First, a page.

One of the nicest things about travelling is that you get to meet people that will bring you to a higher level of consciousness about the place you are currently in, become more appreciative of life and its many complexities, opens a window of other amazing places out there, leaving you in awe and your list twice or even thrice longer even before you head back for home.
While my last trip across Indo-China in September 2013 got me and my friend Dave exchange conversations with mostly students, sharing train, plane and bus rides amongst them, our trip to Turkey was with mostly good hearted fellas from probably the 40ish to the 60ish, enjoying their most deserved time after years of working and raising families and managing careers.
Among them whom we are so grateful to have met in Cappadocia were Joe, a former commercial pilot from Canada and his lovely wife Sue (originally from Australia). They’re exploring Turkey on a cruise. It’s heart-warming seeing two souls remain sweet and caring with each other after years of being together.
Then comes Birol, the Turkish guide whom we became friends with while munching Filipino crackers under the tall plants at the top of the travertines. He persuaded us to try paragliding, which would become an experience I am truly proud of doing! And that balloon ride over the majestic landscape of Cappadocia, I/we thank him too for that! And you know what I appreciated most about him, his being concerned about the welfare of every tourist that visits Turkey. He felt really bad about the incident we shared of this Turkish guy in Selcuk who splattered water on us as we passed by…intentionally…only because we declined his invitation to dance when we passed by the first time. Oh God bless his heart!
That guy issuing tickets at the Selcuk train station is also someone I would like to acknowledge here. My hats off for his quality service and for helping us find our hotel.
Of course, Tayfun and Ocan are also people we would like to thank for their kindness, making our short stay in Selcuk pleasant. They’re from Urkmez Hotel.
The souvenir shop owner at Pamukkale shouldn’t also be missed here. We reached Pamukkale late at night and had no clue where our hotel is located. Thanks to him for offering to call the hotel owner (who happens to be his neighbor) to come and pick us up from his shop.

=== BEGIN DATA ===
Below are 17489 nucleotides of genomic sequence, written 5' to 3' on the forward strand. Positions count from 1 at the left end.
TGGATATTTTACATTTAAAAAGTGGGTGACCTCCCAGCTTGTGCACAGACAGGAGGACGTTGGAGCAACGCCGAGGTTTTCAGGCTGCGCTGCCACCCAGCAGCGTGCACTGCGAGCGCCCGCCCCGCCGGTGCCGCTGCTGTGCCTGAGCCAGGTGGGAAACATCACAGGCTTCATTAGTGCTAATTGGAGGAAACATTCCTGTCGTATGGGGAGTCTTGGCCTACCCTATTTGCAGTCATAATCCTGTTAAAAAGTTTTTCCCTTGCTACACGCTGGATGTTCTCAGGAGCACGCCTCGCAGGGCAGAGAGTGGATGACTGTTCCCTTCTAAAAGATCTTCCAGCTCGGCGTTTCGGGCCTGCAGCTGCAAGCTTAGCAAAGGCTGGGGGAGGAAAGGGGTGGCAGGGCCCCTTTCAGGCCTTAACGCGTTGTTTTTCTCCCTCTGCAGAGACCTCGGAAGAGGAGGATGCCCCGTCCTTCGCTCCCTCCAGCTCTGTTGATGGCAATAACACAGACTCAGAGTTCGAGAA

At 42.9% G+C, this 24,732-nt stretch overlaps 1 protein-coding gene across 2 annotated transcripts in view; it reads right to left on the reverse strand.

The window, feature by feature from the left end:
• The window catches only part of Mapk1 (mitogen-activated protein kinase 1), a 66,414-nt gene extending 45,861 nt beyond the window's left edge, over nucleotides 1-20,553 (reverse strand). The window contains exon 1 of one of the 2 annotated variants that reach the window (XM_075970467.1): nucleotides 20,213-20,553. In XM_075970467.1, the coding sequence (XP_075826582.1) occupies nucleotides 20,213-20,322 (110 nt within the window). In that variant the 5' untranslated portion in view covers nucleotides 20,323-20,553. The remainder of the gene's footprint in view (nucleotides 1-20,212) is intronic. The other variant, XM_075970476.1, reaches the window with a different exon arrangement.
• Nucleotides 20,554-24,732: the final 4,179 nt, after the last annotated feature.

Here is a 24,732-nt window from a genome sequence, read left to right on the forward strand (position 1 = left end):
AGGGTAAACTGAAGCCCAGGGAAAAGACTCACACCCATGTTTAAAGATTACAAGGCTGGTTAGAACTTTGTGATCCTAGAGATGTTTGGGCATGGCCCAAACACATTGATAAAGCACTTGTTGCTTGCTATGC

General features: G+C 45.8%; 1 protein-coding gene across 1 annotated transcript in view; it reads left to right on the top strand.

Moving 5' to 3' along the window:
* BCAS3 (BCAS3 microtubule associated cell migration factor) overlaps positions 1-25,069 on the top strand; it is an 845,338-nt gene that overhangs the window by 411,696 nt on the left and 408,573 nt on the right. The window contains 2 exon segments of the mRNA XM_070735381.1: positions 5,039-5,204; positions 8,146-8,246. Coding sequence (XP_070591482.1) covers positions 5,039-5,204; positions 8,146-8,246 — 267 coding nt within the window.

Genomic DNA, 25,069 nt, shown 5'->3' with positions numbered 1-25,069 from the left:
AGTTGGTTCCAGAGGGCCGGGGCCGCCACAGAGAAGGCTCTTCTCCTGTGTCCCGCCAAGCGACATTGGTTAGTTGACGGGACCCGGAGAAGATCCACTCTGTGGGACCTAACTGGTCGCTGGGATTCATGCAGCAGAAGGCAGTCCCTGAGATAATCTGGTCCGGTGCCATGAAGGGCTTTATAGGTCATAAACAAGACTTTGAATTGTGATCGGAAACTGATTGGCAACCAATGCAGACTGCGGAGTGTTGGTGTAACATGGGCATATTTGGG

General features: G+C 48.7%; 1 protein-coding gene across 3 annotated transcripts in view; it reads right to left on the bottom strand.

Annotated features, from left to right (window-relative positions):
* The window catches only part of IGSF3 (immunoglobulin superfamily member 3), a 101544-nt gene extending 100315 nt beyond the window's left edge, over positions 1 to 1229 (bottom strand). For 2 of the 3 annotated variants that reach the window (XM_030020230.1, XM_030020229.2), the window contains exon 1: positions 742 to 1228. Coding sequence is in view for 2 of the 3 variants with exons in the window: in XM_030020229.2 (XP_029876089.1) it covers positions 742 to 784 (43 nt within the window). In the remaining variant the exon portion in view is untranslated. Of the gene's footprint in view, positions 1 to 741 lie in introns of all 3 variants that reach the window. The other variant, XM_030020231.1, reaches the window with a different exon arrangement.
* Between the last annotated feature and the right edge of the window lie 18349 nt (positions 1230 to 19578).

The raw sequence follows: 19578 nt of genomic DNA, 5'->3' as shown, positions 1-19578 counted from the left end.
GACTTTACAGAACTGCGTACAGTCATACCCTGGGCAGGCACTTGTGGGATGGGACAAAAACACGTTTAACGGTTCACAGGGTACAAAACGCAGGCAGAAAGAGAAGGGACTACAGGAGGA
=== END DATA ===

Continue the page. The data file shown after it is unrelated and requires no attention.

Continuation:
Sinter Terrase where we stayed for 2 nights was like home away from home. Thanks to Senay, Sami, Batuhan and the rest of the family.
And who would forget Chef Ozi of Pumpkin Restaurant. Not only did he offer a sumptuous 4-course dinner he himself prepared in his charming stone-cave restaurant which he shared, ”…was a 150-year old house for the horse and he worked for a month trying to get that 5cm-thick black grime off the surface”, but his hospitality was much appreciated. Not only that, he made sure that the camera we left at the restaurant would be returned to us. That “who could forget it?” sign behind the glass door with the camera placed on top of a chair is something we will forever be grateful for. I highly recommend this place to friends and whoever is reading my story and will be visiting Goreme anytime soon. Pumpkin restaurant is open from 6:00 to 12 midnight, sometimes extends up to 1:00 in the morning depending on how busy the month is. The time we were here wasn’t peak season and hence did not require any reservation. In fact dining here wasn’t planned. That evening we were looking for a place to have dinner and these quaint colorful pumpkin lamps (his hobby) led us to here. And who would have thought, we were the FIRST FILIPINOS to have dined here since it opened a year ago.
And of course, my paragliding pilot, Artoosh, for ensuring I experience one of the best flights of my life!
See, so our trip wasn’t just about the beautiful places. The locals and fellow tourists we met made our trip extra memorable.
Until next time. Remember, no matter what gets on the way, always keep the faith, follow your heart, stay safe and travel light! (“,)